Dean Adler’s 100-100 Training Blog # 2

October 25, 2015 – Ninth Annual Trans-Wasatch run

This is the second in a series of occasional training blogs recording my major training runs showing progress toward my goal of completing the Zion 100 on April 8-9, 2016, in support of the College of Law’s 100-100 initiative. The first blog recorded a Mt. Timpanogos Run on October 4. Other tentative interim goals are:

  • The Antelope Island 50K race on November 14;
  • A 60th birthday climb of Mt. Kilimanjaro with my family in December;
  • The Bigfoot Snowshoe Race on January 30 (marathon or 50K, to be determined);
  • The Red Hot 55K in Moab on February 13; and
  • The Buffalo Run 50-mile race on March 19.

Learn more about the 100-100 initiative »

Climbing_IMG_4342Trans-Wasatch (TW) is an informal run that some combination of me and several of my trail running friends have done every fall for the past nine years (including this year). We start somewhere on the Salt Lake Valley side of the Wasatch Range and end somewhere on the Park City side, usually at a brew pub for well-deserved post-run refreshment. Spouses and partners join us there, often after their own hike somewhere on the way. (And that, of course, means we don’t have to run all the way back as well!) I have participated in most, but not all, of the TW runs. I believe that John Bartley (who is a Professor of Geology at the U) is the only one of us who has completed all nine. Last year, Ute football got in the way of my participation. I’ll just have to work more closely with the Pac-12 scheduling team!

One of our TW traditions/challenges is to take a different route every year, and thus far we have succeeded in doing so. This year six of us, including Dan Barnett (SJQ Class of ’99, who will join me on the Zion 100 run), John Bartley, Brian Kamm, Dee McLaughlin, Charlie Vincent, and me, started at the Rattlesnake Gulch Trailhead in Millcreek Canyon. We climbed to the Pipeline Trail and headed east to Burch Hollow, where we crossed the road to the Terraces picnic area and headed up the Bowman Fork Trail – a long climb to Baker’s Pass between Mt. Raymond and Gobbler’s Knob. The views were spectacular, especially with a number of aspen stands still in full color. (We could only speculate as to why some connected stands were bare while others still had full leaf and color.)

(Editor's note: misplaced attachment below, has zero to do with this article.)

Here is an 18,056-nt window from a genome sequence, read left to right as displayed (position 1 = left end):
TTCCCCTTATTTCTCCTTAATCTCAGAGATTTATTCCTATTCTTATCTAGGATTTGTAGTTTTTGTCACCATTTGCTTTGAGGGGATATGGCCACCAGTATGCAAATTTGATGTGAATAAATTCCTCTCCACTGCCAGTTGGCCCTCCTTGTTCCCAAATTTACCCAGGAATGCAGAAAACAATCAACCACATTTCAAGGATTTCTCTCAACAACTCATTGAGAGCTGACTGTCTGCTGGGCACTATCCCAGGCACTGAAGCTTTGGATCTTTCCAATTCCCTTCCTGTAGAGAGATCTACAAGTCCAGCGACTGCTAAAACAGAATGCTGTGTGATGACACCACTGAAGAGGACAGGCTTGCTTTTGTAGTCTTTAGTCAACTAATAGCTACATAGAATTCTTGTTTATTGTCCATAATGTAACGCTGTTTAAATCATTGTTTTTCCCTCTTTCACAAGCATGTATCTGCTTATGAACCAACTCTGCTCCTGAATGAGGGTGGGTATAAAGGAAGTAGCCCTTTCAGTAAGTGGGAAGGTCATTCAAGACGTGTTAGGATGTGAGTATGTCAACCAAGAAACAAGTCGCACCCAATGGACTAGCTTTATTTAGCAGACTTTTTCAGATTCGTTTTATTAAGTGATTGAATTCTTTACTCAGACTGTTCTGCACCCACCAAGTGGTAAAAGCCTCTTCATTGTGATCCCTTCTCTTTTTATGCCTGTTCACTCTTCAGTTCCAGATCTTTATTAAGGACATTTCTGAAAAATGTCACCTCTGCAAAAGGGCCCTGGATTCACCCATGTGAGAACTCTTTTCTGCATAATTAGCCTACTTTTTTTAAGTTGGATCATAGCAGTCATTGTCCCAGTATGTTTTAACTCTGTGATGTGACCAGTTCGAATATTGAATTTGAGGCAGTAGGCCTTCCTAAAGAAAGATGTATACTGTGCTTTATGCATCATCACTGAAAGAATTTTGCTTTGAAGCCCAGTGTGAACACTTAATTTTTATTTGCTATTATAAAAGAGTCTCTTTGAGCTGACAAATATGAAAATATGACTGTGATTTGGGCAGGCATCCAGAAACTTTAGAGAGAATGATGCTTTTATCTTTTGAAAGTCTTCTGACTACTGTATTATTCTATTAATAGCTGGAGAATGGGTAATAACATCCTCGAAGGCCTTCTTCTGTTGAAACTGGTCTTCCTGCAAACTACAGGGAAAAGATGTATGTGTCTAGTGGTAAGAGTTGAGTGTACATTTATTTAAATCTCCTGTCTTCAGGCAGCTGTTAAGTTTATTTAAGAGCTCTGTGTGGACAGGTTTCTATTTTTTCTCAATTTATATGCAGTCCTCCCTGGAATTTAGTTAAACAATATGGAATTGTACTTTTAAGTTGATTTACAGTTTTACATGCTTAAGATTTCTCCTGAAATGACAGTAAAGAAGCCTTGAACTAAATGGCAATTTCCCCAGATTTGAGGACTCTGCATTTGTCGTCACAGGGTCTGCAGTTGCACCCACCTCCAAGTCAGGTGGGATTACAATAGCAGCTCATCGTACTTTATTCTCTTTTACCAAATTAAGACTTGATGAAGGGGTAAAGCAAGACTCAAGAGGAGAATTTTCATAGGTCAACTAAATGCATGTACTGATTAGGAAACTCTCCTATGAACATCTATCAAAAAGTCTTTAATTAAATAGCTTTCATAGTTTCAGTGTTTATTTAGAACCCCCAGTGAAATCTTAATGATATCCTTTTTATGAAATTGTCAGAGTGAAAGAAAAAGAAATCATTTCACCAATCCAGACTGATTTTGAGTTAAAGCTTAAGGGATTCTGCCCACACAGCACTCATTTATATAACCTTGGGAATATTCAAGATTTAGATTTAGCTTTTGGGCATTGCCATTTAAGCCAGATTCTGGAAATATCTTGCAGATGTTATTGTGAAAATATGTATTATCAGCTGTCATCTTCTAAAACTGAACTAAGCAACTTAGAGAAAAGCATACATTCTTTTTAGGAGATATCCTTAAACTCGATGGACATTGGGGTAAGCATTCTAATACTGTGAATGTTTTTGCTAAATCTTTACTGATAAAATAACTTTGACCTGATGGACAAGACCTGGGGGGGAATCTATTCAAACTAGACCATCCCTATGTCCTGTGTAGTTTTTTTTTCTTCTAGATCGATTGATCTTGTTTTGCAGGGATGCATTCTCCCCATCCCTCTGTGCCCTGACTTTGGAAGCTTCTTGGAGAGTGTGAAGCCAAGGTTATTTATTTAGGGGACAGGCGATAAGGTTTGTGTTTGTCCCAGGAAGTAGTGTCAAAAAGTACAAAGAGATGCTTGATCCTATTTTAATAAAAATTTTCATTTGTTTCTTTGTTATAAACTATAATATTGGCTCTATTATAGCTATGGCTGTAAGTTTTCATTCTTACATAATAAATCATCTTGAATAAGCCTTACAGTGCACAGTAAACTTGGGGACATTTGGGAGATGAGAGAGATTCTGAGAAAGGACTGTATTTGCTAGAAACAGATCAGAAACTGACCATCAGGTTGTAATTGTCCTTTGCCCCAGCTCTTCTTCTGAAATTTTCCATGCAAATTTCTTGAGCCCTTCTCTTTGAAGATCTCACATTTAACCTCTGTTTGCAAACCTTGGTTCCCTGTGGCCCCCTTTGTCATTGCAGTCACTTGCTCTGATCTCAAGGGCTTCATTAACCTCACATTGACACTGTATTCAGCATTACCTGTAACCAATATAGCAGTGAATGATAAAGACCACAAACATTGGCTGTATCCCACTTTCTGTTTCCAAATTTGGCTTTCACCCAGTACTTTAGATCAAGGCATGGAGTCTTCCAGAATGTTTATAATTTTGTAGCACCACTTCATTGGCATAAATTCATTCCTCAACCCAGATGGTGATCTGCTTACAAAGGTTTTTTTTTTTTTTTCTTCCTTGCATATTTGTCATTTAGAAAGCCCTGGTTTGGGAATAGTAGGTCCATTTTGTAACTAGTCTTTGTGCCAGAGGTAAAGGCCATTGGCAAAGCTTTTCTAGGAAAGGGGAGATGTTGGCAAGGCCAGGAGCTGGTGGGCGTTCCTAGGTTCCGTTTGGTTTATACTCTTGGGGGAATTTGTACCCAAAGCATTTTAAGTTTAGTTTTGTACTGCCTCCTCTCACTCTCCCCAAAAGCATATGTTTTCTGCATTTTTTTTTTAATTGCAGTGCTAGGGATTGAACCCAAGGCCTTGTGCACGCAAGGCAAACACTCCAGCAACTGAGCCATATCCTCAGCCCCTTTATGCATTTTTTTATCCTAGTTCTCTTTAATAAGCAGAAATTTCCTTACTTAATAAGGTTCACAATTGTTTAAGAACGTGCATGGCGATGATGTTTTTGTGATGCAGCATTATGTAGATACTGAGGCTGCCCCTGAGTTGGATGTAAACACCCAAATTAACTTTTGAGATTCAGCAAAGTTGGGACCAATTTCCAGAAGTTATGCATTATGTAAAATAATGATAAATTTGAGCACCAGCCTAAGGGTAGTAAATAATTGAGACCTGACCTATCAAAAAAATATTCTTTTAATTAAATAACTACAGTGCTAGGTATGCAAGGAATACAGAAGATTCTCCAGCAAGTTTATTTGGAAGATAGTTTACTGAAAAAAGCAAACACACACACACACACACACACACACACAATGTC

View the 100-100 Challenge Pledge Form »

Adler_Trail_IMG_4363From the pass, we headed east on the Desolation Trail to Dog Lake, where we met up with three more runners (Eve Davies, Marti Kovener, and Charlie and Eve’s energetic dog, a vizsla named Mesa who can rings around all of us despite advanced dog age). We refilled our water bladders from a “secret cache,” went down to the Great Western Trail (GWT), and then climbed up to the ridge above Desolation Lake. [Insert photo – the one with all of us in the distance climbing through trees?] From the ridge, we ran back north on the GWT to the head of Millcreek Canyon and descended to the Olympic Park ski jump and luge area (resisting the temptation to jump into the luge track to make the remaining descent more quickly) and ran down to Redstone Shopping Center and the Red Rock Brew Pub to well-earned refreshments.

My GPS recorded 28.65 miles and 6,819 feet of elevation gain from the Rattlesnake Trailhead to the front door of Red Rock. Others recorded closer to 28 miles, so speculation was that I must have logged some extra distance running back and forth between runners with Mesa! (Anyone who has run or hiked trails with a dog knows what I mean.)

All in all, another gorgeous fall day with a great group of friends, a significant fall tradition in the beautiful Wasatch Mountains, and another great training run on my path to the Zion 100.

Alder_Distance_IMG_4395Progress toward Zion 100 goal: The Zion 100 mile run is now a bit more than five months away. The Trans-Wasatch run was a little less than a third of the distance at Zion, but like the Mt. Timpanogos run, more than half of the elevation-gain of the race (6,819 feet of elevation gain versus about 10,600 feet at Zion).